Friday, December 10, 2010

Two Year-Old Article Sums Up Murray Armstrong

(above) Legendary DU hockey coach Murray Armstrong out on the links in Florida two years ago

Note: This article appeared in the St. Augustine Record in 2008


Murray Armstrong is 92, but you wouldn't know it by his schedule. Every Monday he plays golf at St. Augustine Shores. Wednesday, more golf. Saturday? Another round.

"I can't see very good," he said. "And that bothers me when I am putting. But excuses are for losers."

Spoken like a true national champion. As much as Armstrong loves golf, he can't hide the hockey coach in him.

When the seniors who play with Armstrong on Mondays and Wednesdays tee it up with Armstrong, many of them may not know that they are playing with a former National Hockey League player who went on to coach at the University of Denver from 1956 to 1977, where he led the Pioneers to 11 Frozen Fours (the hockey version of the Final Four) and five national titles.

Armstrong is considered one of the great coaches in college hockey history. He was enshrined in the Colorado Sports Hall of Fame in 1974. In 1977, he was awarded the Lester Patrick Trophy, given by the NHL and U.S. Hockey for significant contributions to hockey in the United States.

"I was a much better coach than I was player," Armstrong said dryly.

Armstrong played in rough-and-tumble NHL of the 1930s, where protective helmets and multi-million dollar contracts were things of the very distant future.

"We didn't make any money then," Armstrong said. "I made $3,000 in the 1938-39 season. The next year, I finished eighth in the league in scoring and got a raise to $4,500. Boy, I thought I had the world by the tail."

Armstrong happily told his story from his tidy St. Augustine Shores condo that overlooked a small pond and the golf course. Armstrong and his Freda, his wife of nearly 66 years, have been here for eight years. He is content, clearly enjoying his golf-obsessed life.

"I've always played at private clubs," he said. "But I love it here (at Shores)."

There are no monuments to Armstrong's hockey accomplishments in the house. He believes his son, Rob, is the star of the family. Rob Armstrong has written five books, including three on golf in Ireland. Now retired, he was an award-winning commentator at CBS and now teaches communications twice a week at Flagler College.

The dedication on Rob Armstrong's book, Golfing in Ireland, reads: "To my mother and father, Freda and Murray Armstrong, for all their love and for teaching me the game."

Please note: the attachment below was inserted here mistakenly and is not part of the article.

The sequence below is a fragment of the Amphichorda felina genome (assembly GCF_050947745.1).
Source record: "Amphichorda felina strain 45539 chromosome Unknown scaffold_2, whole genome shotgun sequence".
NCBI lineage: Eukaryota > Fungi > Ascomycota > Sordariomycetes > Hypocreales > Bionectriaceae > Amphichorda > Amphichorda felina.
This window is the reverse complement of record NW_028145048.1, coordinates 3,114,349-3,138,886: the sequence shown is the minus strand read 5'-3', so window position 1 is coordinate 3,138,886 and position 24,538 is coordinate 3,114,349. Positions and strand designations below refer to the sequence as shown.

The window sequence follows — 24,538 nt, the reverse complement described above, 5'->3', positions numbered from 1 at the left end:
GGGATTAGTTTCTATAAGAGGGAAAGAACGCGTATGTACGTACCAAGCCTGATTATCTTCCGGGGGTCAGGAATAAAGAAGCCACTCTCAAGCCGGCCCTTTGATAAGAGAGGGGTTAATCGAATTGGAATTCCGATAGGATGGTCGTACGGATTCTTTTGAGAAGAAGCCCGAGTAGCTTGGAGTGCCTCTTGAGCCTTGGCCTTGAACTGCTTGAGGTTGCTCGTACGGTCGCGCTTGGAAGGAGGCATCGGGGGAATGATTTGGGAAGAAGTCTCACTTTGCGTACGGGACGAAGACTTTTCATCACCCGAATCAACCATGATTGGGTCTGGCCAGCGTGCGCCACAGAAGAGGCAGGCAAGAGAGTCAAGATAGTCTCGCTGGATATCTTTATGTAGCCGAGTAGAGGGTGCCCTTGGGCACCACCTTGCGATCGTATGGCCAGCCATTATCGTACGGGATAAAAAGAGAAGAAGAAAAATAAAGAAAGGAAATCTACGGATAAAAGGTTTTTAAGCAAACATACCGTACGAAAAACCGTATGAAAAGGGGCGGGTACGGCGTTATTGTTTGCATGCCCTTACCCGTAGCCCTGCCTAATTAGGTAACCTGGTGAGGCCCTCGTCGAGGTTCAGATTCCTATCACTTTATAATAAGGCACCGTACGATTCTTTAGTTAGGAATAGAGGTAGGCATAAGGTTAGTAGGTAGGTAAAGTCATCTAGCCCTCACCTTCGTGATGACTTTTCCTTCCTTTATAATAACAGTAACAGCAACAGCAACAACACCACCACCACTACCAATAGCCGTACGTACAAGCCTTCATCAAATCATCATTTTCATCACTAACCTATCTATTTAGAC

In fact, Armstrong delights also in the success of his former players. Although it's been over half a century since he coached some of them, several still call him regularly.

"I took good boys," he said. "In all my years, we never once had to go to the police."

Jovial as Armstrong is, his voice took on an icy edge when the conversation turned to coaching philosophy.

"I never let them be smart alecks," he said. "If they scored a goal, I told them to take it in stride. Don't celebrate."

Armstrong relied on a valuable lesson he learned from his playing days.

"I saw so many coaches go on a road trip and cheat on their wives," he said. "I thought, 'If he'd cheat on his wife, he'd cheat on anybody.' I never smoked, drank or cheated on my wife. And my players respected me for it."

As if on cue, Freda, Armstrong's wife shuffled into the kitchen. She caught Armstrong's eye and smiled. They still laugh and joke like they fell in love yesterday. Quickly, the conversation turned from hockey to Armstrong's greater passions: his wife and golf.

Freda is 94 and still plays nine holes with him every Saturday.

"My wife used to be good golfer," he said. "But now she's as bad as me."

She wasn't to be outdone.

"We like to get out there," she said. "But I don't think you can call what we do 'golf' anymore. We need another name."

2 comments:

du78 said...

That picture is the only time I have ever seen Murray with jeans on. He was always impeccably dressed. Suit on game days with his legendary fedora. At practice he wore heavy woolen slacks over shin pads that may have been from his playing days. He had his varsity jacket on and the whistle dangling from his neck. Casual clothes for him were slacks and a nice collared shirt.

old pio said...

And what a great hat!